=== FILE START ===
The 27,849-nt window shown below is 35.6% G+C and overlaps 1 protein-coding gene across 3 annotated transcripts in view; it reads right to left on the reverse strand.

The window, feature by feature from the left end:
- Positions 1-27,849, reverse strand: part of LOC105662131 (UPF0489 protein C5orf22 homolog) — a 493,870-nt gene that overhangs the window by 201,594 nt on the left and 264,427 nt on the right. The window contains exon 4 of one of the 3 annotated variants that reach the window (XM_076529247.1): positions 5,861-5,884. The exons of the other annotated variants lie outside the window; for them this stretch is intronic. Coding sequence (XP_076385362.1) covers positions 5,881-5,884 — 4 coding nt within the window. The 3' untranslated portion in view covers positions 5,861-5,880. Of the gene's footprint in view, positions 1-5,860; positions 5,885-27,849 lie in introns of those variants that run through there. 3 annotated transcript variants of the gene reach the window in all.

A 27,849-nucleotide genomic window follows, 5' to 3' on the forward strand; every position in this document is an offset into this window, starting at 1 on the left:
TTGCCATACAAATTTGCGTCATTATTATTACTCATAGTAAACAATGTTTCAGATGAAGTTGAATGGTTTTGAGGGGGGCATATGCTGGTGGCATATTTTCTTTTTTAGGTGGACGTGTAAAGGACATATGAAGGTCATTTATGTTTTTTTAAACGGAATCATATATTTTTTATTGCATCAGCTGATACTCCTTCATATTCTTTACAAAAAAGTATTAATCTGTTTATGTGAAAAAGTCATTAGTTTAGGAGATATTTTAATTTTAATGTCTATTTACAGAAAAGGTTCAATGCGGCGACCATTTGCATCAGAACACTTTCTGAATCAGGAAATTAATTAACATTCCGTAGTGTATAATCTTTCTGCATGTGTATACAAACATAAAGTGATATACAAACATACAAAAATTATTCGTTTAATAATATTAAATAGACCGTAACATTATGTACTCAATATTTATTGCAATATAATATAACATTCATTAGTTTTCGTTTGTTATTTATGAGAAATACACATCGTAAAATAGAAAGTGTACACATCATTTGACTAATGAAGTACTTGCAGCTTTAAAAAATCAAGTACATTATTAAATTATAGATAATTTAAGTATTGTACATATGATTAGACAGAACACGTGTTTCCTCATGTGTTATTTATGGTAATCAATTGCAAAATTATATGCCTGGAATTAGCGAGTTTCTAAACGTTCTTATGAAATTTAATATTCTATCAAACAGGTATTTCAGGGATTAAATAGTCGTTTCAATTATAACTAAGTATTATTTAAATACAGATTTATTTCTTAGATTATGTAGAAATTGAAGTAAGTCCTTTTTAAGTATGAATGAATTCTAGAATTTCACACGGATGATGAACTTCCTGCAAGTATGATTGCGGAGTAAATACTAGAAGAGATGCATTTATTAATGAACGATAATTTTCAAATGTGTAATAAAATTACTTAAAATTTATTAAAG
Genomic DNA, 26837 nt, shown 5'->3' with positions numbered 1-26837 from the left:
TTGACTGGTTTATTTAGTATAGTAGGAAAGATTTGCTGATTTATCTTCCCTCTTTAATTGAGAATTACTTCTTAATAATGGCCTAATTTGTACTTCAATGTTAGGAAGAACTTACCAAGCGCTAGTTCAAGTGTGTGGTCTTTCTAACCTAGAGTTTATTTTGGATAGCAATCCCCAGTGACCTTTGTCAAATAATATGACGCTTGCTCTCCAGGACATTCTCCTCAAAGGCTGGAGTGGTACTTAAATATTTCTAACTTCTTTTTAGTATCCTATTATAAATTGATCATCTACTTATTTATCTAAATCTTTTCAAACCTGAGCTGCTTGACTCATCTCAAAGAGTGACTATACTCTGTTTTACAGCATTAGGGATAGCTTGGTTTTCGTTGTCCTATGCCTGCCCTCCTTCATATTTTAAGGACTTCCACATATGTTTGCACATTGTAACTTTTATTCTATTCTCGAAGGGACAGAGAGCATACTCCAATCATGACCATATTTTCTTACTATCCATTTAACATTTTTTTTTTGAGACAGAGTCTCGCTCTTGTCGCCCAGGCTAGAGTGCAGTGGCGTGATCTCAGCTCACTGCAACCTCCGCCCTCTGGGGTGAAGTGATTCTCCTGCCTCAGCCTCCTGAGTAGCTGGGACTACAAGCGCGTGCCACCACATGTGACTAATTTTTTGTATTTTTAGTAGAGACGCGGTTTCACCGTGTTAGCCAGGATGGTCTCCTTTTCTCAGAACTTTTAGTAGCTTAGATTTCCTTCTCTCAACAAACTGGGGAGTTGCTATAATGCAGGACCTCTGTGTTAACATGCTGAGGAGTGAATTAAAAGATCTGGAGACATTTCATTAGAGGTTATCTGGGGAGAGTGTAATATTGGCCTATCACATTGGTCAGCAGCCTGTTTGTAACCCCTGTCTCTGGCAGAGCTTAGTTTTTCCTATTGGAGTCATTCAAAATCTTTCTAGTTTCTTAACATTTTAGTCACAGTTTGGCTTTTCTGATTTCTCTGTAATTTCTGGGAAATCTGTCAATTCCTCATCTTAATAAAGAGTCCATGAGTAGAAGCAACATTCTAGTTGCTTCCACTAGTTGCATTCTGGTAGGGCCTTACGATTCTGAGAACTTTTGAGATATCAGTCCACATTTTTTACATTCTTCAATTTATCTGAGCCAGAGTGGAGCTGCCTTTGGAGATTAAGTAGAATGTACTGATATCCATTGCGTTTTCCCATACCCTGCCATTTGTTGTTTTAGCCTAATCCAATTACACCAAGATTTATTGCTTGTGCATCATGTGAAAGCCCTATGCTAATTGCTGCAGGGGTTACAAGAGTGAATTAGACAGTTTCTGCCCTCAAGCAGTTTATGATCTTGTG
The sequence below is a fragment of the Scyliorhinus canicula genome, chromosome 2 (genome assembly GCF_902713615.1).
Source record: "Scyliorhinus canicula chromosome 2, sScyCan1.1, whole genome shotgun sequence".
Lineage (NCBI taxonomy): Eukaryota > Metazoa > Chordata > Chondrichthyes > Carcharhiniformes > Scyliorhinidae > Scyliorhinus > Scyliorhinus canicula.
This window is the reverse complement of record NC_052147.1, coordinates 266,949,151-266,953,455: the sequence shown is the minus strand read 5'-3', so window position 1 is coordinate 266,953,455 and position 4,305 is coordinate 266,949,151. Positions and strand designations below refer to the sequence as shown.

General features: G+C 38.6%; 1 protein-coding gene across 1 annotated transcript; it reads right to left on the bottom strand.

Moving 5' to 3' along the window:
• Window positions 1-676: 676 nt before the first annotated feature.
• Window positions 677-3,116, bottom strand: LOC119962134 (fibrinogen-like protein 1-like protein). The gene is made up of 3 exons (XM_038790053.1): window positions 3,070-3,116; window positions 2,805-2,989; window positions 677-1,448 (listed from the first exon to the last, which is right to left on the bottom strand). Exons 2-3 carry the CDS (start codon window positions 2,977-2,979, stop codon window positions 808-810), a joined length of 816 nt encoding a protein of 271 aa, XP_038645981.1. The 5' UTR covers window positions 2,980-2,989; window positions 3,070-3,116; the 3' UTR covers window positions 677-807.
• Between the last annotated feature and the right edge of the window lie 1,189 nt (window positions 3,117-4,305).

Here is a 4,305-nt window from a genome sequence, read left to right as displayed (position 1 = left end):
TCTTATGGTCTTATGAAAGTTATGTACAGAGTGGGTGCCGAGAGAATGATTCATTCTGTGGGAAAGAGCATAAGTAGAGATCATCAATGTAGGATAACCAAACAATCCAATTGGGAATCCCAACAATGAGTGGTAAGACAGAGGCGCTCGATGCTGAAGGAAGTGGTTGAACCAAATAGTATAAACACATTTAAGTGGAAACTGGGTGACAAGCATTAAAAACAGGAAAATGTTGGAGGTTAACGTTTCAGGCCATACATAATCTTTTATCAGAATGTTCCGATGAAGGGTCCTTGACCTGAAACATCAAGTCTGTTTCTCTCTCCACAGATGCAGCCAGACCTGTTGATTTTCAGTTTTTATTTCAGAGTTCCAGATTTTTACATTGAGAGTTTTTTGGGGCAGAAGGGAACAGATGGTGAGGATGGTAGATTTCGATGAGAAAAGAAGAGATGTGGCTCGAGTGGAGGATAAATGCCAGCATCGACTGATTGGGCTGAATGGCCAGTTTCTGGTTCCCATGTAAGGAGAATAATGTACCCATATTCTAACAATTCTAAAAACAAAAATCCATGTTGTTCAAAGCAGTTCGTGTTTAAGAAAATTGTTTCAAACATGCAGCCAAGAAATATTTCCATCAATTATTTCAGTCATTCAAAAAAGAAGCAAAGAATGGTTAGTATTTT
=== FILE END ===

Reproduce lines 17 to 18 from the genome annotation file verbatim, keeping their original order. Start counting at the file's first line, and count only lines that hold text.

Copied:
Here is a 4,305-nt window from a genome sequence, read left to right as displayed (position 1 = left end):
TCTTATGGTCTTATGAAAGTTATGTACAGAGTGGGTGCCGAGAGAATGATTCATTCTGTGGGAAAGAGCATAAGTAGAGATCATCAATGTAGGATAACCAAACAATCCAATTGGGAATCCCAACAATGAGTGGTAAGACAGAGGCGCTCGATGCTGAAGGAAGTGGTTGAACCAAATAGTATAAACACATTTAAGTGGAAACTGGGTGACAAGCATTAAAAACAGGAAAATGTTGGAGGTTAACGTTTCAGGCCATACATAATCTTTTATCAGAATGTTCCGATGAAGGGTCCTTGACCTGAAACATCAAGTCTGTTTCTCTCTCCACAGATGCAGCCAGACCTGTTGATTTTCAGTTTTTATTTCAGAGTTCCAGATTTTTACATTGAGAGTTTTTTGGGGCAGAAGGGAACAGATGGTGAGGATGGTAGATTTCGATGAGAAAAGAAGAGATGTGGCTCGAGTGGAGGATAAATGCCAGCATCGACTGATTGGGCTGAATGGCCAGTTTCTGGTTCCCATGTAAGGAGAATAATGTACCCATATTCTAACAATTCTAAAAACAAAAATCCATGTTGTTCAAAGCAGTTCGTGTTTAAGAAAATTGTTTCAAACATGCAGCCAAGAAATATTTCCATCAATTATTTCAGTCATTCAAAAAAGAAGCAAAGAATGGTTAGTATTTT